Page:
Mike's Basic Tarantula
A Basic Site for the Tarantula enthusiast
Sericopelma angustum
Common name: Costa Rican Red
Indigenous: Central America, Mexico
Habitat: savanna, scrubland
Temp/humidity: 70°-85° (21.1°-29.4°C) degrees/65%-80%  humidity; I keep this species temperature at 80° (26.6°C) degrees and the humidity at 65-70%. I wet one half side of the terrarium where the water dish is then allow it to dry out completely.
Enclosure: Use a spiderling vial that will allow at least three inches (7.62cm) of substrate for burrowing and four inches (10.16cm) as sub-adult-adult.
Substrate: I use three inches (7.62cm) of substrate in vial and four inches in terrarium. (I use a mixture of peat moss, vermiculite, coconut fiber and dirt for firmness, as the substrate).
Retreat/Hide: Place a bark for a starter burrow hide This is a opportunistic burrower. When they reach  three inches (7.62cm), they stay out in the open more than in their hide, which make them a good display tarantula
Food Consumption: I first fed her fruit flies, than when she reached 1/2" (1.27cm) I introduced baby crickets. I give my adult Costa Rican Red (2) B. dubia roaches or seven (7) - adult crickets weekly. This species is an excellent eater.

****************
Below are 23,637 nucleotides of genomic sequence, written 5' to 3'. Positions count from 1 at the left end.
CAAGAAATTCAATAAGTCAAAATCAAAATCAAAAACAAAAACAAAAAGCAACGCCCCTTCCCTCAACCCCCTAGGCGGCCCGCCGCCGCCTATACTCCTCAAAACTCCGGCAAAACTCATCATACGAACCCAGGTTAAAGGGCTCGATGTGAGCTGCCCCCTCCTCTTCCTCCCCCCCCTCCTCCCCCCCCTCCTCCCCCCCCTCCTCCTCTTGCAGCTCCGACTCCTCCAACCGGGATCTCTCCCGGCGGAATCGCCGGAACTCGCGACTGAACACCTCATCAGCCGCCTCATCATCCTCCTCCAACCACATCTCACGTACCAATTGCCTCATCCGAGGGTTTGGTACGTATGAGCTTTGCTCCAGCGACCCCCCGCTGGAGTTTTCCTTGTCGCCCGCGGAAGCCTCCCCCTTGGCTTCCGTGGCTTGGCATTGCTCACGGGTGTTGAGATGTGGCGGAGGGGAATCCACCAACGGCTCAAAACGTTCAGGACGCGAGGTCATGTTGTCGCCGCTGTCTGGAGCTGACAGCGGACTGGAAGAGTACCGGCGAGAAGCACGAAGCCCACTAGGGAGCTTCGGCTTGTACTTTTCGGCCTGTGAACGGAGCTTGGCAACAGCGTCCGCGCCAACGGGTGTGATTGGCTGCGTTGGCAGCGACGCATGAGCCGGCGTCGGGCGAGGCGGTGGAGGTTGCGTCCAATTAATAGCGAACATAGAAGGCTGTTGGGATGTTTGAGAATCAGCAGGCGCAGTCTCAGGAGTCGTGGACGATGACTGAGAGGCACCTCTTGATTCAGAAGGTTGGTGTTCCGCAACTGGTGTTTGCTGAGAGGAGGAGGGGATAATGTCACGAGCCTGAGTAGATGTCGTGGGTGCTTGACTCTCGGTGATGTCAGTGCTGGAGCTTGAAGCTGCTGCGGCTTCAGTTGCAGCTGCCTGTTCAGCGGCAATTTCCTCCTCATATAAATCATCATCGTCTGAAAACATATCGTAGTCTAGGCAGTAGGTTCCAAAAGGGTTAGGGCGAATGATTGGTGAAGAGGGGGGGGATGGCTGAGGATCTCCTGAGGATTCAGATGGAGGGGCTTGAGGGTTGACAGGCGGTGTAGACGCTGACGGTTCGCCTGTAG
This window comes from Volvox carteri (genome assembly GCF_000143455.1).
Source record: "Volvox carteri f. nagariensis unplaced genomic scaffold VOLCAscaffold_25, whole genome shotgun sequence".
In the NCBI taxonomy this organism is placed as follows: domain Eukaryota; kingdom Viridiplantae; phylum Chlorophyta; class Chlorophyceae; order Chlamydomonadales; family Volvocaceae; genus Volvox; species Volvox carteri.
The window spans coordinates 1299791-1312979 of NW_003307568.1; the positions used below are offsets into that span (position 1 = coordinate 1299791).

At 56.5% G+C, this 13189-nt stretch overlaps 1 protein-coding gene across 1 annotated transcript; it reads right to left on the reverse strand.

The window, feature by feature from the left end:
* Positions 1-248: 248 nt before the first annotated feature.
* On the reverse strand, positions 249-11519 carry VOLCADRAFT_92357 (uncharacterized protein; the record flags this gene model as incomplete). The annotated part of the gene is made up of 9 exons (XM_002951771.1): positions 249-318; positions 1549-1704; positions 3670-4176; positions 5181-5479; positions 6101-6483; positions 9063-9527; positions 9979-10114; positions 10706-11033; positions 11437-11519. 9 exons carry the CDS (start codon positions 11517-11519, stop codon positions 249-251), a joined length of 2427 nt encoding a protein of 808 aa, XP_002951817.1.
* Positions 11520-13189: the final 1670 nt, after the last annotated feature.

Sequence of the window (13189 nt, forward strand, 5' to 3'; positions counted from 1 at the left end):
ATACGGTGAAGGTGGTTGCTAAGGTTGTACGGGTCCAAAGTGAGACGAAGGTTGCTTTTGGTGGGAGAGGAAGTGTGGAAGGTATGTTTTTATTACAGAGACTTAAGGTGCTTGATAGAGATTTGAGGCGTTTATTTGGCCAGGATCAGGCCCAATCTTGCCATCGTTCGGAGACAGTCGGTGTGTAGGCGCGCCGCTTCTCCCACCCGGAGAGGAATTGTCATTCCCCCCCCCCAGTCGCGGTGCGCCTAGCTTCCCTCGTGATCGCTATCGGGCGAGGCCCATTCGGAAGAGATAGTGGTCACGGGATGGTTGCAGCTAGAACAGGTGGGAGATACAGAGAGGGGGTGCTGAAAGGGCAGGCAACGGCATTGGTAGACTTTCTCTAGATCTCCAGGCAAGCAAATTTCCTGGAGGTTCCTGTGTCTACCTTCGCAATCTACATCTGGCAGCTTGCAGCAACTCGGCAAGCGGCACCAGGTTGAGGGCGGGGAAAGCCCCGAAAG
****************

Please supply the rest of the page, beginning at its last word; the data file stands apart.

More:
Water Requirements: I keep a water dish in the tank. I have never seen mine drink.
Growth Rate: The growth rate of this species is medium. I purchased my girls as spiderlings of 1/4" (0.635cm) in size. After the first year she had grown to one and a half inch (3.81cm). With constant feeding and with temperatures in the low to mid 80's, they reached a size of three inches (7.62cm) within three years.
Adult Size: I read that they grow to six (15.24cm) inches. After seven years they are a solid five inches (12.7cm)
Temperament: This is a docile species. It has never kicked hair at me nor given a threat pose.
Comments: I acquired this tarantula because I wanted all of the species in the Brachypelma and Tliltocatl Genus. On first observation, the Costa Rican Red looks identical to the Mexican Redrump (Tliltocatl vagans), but the legs on the Costa Rican Red (Sericopelma angustum) have red hairs, and the Mexican Redrump (T. vagans) legs are yet black. An easy to care for T, and  a fine tarantula, if I must say so. You must get one. I can't visually see the difference between the Sericopelma angustum and the T. sabulosum.
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